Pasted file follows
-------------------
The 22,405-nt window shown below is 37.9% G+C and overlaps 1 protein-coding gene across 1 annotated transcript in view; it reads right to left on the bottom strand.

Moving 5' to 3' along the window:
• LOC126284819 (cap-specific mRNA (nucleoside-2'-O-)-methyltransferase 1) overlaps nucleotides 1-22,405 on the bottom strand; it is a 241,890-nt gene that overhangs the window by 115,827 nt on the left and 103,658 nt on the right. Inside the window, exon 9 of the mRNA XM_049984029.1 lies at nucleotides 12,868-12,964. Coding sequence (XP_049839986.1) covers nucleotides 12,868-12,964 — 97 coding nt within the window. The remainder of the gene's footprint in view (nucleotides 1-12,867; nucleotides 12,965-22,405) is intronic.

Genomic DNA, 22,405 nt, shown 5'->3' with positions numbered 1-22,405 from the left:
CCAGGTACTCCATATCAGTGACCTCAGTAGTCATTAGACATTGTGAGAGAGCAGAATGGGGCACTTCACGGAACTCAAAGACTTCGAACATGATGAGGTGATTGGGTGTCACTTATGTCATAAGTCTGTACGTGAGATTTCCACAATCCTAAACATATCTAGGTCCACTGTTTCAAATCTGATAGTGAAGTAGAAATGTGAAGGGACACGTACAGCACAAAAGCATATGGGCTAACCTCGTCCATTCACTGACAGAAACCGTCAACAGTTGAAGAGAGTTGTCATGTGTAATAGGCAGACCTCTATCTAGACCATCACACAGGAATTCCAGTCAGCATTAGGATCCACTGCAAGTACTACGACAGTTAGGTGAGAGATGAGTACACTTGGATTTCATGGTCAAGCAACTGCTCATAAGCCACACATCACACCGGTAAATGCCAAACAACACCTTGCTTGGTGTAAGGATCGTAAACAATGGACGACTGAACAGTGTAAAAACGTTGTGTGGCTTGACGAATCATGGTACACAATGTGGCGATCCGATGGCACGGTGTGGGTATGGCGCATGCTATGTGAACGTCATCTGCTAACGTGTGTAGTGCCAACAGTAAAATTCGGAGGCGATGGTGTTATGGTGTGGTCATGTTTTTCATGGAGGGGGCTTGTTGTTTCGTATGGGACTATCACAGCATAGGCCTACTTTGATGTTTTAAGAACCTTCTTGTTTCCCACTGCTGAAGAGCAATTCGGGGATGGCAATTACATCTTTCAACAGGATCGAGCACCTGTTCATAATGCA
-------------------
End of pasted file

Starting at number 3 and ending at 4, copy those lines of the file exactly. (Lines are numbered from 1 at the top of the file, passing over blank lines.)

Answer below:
• LOC126284819 (cap-specific mRNA (nucleoside-2'-O-)-methyltransferase 1) overlaps nucleotides 1-22,405 on the bottom strand; it is a 241,890-nt gene that overhangs the window by 115,827 nt on the left and 103,658 nt on the right. Inside the window, exon 9 of the mRNA XM_049984029.1 lies at nucleotides 12,868-12,964. Coding sequence (XP_049839986.1) covers nucleotides 12,868-12,964 — 97 coding nt within the window. The remainder of the gene's footprint in view (nucleotides 1-12,867; nucleotides 12,965-22,405) is intronic.

Genomic DNA, 22,405 nt, shown 5'->3' with positions numbered 1-22,405 from the left: